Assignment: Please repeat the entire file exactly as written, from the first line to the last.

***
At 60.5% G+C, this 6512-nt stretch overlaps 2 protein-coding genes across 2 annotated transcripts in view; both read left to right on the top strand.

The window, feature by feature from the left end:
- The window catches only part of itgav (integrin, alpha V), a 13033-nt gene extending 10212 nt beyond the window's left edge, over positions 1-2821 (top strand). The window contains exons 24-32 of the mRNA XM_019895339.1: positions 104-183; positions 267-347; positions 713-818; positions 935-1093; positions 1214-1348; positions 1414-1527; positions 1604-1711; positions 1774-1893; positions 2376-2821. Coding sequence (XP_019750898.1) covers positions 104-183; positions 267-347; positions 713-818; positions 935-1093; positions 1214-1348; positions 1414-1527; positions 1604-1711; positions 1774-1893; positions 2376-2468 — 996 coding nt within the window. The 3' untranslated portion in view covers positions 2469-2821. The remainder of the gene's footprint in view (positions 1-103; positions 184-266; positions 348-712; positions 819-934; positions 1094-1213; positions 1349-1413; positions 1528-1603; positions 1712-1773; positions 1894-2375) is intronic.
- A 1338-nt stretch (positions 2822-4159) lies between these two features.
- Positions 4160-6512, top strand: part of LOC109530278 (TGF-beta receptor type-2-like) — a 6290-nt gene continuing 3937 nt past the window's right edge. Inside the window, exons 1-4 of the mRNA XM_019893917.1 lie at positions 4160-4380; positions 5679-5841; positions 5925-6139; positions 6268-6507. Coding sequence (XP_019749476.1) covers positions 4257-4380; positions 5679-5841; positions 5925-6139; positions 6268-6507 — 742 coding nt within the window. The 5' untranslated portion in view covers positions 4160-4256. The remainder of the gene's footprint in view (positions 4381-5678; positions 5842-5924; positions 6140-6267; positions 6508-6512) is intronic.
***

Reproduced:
At 60.5% G+C, this 6512-nt stretch overlaps 2 protein-coding genes across 2 annotated transcripts in view; both read left to right on the top strand.

The window, feature by feature from the left end:
- The window catches only part of itgav (integrin, alpha V), a 13033-nt gene extending 10212 nt beyond the window's left edge, over positions 1-2821 (top strand). The window contains exons 24-32 of the mRNA XM_019895339.1: positions 104-183; positions 267-347; positions 713-818; positions 935-1093; positions 1214-1348; positions 1414-1527; positions 1604-1711; positions 1774-1893; positions 2376-2821. Coding sequence (XP_019750898.1) covers positions 104-183; positions 267-347; positions 713-818; positions 935-1093; positions 1214-1348; positions 1414-1527; positions 1604-1711; positions 1774-1893; positions 2376-2468 — 996 coding nt within the window. The 3' untranslated portion in view covers positions 2469-2821. The remainder of the gene's footprint in view (positions 1-103; positions 184-266; positions 348-712; positions 819-934; positions 1094-1213; positions 1349-1413; positions 1528-1603; positions 1712-1773; positions 1894-2375) is intronic.
- A 1338-nt stretch (positions 2822-4159) lies between these two features.
- Positions 4160-6512, top strand: part of LOC109530278 (TGF-beta receptor type-2-like) — a 6290-nt gene continuing 3937 nt past the window's right edge. Inside the window, exons 1-4 of the mRNA XM_019893917.1 lie at positions 4160-4380; positions 5679-5841; positions 5925-6139; positions 6268-6507. Coding sequence (XP_019749476.1) covers positions 4257-4380; positions 5679-5841; positions 5925-6139; positions 6268-6507 — 742 coding nt within the window. The 5' untranslated portion in view covers positions 4160-4256. The remainder of the gene's footprint in view (positions 4381-5678; positions 5842-5924; positions 6140-6267; positions 6508-6512) is intronic.